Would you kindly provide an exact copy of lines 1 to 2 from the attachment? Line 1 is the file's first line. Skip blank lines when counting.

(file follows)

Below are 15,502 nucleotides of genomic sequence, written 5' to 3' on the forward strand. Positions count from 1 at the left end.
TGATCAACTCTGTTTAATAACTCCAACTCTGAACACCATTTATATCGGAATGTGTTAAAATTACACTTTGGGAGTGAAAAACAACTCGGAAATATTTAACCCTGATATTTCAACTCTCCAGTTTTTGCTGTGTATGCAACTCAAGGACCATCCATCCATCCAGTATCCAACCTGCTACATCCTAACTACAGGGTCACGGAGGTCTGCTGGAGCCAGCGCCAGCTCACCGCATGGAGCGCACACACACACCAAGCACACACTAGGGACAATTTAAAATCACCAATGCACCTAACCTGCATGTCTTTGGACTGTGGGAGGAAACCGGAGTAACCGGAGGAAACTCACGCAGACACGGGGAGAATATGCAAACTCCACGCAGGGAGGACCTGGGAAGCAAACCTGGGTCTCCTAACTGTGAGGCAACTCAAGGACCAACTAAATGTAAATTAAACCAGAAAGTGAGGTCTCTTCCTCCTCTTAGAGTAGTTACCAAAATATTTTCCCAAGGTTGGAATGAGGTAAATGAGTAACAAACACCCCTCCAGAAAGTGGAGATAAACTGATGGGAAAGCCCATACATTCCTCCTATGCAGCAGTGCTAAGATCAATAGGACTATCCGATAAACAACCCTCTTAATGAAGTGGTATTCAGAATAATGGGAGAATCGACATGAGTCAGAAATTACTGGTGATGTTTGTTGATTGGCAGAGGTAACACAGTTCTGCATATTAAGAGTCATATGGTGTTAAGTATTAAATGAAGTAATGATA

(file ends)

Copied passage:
Below are 15,502 nucleotides of genomic sequence, written 5' to 3' on the forward strand. Positions count from 1 at the left end.
TGATCAACTCTGTTTAATAACTCCAACTCTGAACACCATTTATATCGGAATGTGTTAAAATTACACTTTGGGAGTGAAAAACAACTCGGAAATATTTAACCCTGATATTTCAACTCTCCAGTTTTTGCTGTGTATGCAACTCAAGGACCATCCATCCATCCAGTATCCAACCTGCTACATCCTAACTACAGGGTCACGGAGGTCTGCTGGAGCCAGCGCCAGCTCACCGCATGGAGCGCACACACACACCAAGCACACACTAGGGACAATTTAAAATCACCAATGCACCTAACCTGCATGTCTTTGGACTGTGGGAGGAAACCGGAGTAACCGGAGGAAACTCACGCAGACACGGGGAGAATATGCAAACTCCACGCAGGGAGGACCTGGGAAGCAAACCTGGGTCTCCTAACTGTGAGGCAACTCAAGGACCAACTAAATGTAAATTAAACCAGAAAGTGAGGTCTCTTCCTCCTCTTAGAGTAGTTACCAAAATATTTTCCCAAGGTTGGAATGAGGTAAATGAGTAACAAACACCCCTCCAGAAAGTGGAGATAAACTGATGGGAAAGCCCATACATTCCTCCTATGCAGCAGTGCTAAGATCAATAGGACTATCCGATAAACAACCCTCTTAATGAAGTGGTATTCAGAATAATGGGAGAATCGACATGAGTCAGAAATTACTGGTGATGTTTGTTGATTGGCAGAGGTAACACAGTTCTGCATATTAAGAGTCATATGGTGTTAAGTATTAAATGAAGTAATGATA